Evasiveness in Greek Political Interviews: A Case Study in Conversation Analysis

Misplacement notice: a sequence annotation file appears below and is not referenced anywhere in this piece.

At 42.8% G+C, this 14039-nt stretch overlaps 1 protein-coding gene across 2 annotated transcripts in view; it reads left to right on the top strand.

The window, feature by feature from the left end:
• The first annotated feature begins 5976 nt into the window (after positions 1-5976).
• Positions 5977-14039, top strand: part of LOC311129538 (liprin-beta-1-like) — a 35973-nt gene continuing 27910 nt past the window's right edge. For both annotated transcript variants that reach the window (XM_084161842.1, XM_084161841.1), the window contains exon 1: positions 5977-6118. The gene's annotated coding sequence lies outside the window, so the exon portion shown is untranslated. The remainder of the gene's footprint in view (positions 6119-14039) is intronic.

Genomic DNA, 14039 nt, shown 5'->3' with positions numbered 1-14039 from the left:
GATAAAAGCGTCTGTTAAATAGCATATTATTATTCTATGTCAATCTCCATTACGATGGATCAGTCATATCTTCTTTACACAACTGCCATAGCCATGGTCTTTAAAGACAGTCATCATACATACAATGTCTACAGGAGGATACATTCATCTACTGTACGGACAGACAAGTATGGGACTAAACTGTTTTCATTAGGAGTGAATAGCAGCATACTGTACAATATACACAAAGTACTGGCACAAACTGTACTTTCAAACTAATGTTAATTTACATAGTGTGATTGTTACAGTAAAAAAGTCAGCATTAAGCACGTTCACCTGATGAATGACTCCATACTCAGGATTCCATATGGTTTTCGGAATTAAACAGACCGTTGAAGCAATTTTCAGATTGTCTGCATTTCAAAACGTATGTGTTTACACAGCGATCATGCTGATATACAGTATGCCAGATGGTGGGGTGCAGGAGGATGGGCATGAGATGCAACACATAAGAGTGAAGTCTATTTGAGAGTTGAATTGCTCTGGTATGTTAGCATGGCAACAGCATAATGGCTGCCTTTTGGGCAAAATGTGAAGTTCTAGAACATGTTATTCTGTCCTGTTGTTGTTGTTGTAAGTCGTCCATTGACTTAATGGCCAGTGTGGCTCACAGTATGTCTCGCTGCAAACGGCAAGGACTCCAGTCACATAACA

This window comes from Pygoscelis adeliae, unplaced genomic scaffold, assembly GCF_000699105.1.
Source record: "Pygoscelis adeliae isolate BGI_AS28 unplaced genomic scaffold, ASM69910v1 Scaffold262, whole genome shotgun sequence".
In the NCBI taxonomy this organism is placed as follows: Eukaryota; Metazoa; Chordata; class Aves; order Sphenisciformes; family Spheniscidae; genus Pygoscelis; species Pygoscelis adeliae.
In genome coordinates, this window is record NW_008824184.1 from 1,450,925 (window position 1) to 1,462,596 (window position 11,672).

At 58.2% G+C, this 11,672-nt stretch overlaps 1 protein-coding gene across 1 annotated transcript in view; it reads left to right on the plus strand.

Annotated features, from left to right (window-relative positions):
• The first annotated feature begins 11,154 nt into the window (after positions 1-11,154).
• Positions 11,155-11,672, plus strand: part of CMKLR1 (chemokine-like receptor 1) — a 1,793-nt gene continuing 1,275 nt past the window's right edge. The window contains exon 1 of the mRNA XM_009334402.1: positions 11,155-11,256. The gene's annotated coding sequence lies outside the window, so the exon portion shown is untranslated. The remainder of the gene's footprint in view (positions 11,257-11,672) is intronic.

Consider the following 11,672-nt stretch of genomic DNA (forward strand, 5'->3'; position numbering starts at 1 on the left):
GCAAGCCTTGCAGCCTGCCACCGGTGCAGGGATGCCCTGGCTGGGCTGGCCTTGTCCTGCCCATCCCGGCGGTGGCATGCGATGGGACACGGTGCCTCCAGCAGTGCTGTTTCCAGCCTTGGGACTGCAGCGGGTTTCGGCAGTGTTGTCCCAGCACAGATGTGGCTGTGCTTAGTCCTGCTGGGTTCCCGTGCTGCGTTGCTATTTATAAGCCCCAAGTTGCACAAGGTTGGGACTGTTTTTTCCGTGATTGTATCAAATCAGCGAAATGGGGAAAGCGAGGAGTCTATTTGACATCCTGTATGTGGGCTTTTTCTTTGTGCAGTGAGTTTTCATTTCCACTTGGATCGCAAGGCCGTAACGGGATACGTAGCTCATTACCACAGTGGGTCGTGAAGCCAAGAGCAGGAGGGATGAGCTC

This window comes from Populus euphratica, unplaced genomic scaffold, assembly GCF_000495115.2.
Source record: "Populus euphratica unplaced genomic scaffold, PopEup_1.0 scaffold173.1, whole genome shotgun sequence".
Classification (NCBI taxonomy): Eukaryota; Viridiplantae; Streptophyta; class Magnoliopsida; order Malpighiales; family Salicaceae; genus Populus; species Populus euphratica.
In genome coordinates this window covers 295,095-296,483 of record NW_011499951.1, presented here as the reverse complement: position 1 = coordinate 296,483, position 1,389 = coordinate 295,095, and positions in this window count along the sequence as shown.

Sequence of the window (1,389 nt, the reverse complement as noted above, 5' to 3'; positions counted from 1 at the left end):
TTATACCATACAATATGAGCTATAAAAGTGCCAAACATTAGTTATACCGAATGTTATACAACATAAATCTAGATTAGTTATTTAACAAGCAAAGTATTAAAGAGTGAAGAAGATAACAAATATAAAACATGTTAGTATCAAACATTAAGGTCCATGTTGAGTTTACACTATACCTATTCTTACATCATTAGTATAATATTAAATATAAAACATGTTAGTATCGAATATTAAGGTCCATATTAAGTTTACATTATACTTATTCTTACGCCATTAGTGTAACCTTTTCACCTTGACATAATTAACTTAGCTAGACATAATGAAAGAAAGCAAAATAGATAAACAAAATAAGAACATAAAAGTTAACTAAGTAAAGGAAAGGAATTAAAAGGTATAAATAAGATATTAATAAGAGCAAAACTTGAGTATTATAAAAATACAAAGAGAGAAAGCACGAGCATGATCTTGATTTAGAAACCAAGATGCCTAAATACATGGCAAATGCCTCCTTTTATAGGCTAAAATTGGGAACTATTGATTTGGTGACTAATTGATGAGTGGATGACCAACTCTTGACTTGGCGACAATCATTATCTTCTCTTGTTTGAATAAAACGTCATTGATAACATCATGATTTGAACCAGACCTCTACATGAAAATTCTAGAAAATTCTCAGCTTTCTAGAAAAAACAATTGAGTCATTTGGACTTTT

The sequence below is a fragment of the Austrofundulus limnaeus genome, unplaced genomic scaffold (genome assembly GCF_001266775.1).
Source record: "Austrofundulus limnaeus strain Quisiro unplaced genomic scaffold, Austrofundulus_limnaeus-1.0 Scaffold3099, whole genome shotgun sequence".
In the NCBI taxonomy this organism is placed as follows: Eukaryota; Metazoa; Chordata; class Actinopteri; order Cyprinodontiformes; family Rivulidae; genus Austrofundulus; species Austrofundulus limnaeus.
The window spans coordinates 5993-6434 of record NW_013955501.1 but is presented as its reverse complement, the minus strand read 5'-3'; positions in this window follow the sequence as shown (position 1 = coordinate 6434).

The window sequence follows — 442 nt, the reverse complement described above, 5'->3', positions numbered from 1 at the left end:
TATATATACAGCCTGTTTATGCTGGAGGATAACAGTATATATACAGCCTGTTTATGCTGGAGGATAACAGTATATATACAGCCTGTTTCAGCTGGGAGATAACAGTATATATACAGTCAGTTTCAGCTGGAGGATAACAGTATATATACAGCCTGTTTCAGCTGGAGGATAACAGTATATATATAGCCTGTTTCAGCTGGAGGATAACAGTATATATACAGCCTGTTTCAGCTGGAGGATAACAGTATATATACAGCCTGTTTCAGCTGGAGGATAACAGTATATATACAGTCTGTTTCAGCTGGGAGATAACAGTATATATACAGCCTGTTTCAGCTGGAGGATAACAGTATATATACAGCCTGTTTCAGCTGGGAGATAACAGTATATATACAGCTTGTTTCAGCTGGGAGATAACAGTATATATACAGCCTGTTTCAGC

This paper identifies the conversational practices of evasiveness in Greek political interviews and debates through Conversation Analysis (CA) methodology. The present study is accomplished according to Clayman and Heritage's proposed model of questioning and answering dimensions in American and British news interviews. The analysis focuses on the sequential organisation of the pre-allocation type of interviews exploring how interviewers structure their questions while focusing on the practices that interviewees deploy to display resistance towards the addressed questions. By presenting transcripts from three interviews and two political debates, it is argued that Greek IEs show resistance in answering by providing partial or incomplete responses or by performing a different action than the addressed through specific turn prefaces, i.e., look-, listen-, first of all- turn beginning components and the practices of rhetorical questions and the incorporation of IR’s wording. According to findings, similar practices of resistance can be found in both cross-cultural contexts with some differentiations and novel elements in the Greek corpus as well as Greek IRs’ multi-unit style of questioning which seems to favour politicians’ evasiveness.